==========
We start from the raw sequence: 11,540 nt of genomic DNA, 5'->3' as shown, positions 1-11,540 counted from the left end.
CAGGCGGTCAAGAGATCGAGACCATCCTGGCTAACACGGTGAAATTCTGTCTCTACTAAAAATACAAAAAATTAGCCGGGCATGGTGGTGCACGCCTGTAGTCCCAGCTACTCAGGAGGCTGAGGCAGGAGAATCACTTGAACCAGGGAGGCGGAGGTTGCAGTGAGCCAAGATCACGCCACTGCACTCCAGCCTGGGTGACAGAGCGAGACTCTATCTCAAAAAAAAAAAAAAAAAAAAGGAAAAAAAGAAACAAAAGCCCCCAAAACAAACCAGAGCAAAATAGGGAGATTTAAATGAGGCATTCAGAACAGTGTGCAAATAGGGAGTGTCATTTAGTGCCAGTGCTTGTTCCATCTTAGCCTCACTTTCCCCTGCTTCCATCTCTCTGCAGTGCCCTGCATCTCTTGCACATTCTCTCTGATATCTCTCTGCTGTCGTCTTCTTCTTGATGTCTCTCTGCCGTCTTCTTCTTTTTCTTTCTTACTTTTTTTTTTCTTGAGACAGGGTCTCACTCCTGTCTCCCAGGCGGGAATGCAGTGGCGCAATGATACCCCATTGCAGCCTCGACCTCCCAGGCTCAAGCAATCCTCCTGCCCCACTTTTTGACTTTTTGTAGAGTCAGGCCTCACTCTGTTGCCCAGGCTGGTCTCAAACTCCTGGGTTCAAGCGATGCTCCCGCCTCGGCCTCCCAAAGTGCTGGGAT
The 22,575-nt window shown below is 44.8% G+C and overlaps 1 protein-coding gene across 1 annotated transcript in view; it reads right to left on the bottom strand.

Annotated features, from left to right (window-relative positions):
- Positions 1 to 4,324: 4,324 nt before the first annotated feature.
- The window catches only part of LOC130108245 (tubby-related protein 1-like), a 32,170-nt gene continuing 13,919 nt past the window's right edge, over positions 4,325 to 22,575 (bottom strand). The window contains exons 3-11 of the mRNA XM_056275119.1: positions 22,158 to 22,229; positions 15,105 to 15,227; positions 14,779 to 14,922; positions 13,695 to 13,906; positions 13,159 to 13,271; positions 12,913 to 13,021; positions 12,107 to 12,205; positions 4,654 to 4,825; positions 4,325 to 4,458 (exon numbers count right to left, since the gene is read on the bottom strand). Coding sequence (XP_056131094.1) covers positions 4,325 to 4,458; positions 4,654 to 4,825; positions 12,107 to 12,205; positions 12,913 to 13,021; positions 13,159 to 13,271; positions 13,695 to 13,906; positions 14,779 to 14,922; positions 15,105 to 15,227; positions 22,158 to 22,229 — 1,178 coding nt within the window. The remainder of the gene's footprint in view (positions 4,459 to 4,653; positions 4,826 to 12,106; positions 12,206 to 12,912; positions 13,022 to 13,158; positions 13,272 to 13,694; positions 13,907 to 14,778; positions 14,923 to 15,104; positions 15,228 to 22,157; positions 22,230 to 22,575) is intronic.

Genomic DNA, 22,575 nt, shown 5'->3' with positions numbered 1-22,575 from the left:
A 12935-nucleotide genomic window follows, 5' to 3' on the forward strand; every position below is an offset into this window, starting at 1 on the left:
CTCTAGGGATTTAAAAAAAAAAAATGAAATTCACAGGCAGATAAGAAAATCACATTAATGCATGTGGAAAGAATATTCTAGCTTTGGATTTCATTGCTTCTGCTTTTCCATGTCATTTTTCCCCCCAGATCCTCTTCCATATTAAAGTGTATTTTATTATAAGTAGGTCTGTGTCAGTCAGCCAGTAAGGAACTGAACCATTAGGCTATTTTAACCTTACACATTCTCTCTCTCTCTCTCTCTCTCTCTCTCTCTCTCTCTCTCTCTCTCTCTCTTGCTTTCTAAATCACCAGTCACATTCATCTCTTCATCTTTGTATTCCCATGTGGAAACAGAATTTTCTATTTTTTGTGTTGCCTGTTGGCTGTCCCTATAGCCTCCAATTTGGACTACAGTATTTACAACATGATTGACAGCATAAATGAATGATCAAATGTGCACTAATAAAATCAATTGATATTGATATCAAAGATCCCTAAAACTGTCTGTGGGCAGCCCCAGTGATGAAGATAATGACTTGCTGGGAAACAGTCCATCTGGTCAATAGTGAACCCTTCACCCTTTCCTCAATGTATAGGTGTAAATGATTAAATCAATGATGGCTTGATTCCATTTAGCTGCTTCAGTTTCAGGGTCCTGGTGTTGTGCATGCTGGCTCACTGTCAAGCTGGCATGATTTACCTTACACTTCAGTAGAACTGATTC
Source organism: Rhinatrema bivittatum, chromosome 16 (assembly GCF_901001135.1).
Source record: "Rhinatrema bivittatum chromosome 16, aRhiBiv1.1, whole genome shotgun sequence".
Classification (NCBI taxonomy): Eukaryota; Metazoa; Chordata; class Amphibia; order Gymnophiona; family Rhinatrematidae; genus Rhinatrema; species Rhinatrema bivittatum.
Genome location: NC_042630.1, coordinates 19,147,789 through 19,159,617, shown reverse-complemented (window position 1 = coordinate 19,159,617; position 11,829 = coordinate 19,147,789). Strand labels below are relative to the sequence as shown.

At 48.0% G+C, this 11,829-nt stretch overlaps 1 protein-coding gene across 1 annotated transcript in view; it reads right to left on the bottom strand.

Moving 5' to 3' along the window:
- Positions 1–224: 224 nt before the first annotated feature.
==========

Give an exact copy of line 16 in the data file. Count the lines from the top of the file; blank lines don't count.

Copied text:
- Positions 1–224: 224 nt before the first annotated feature.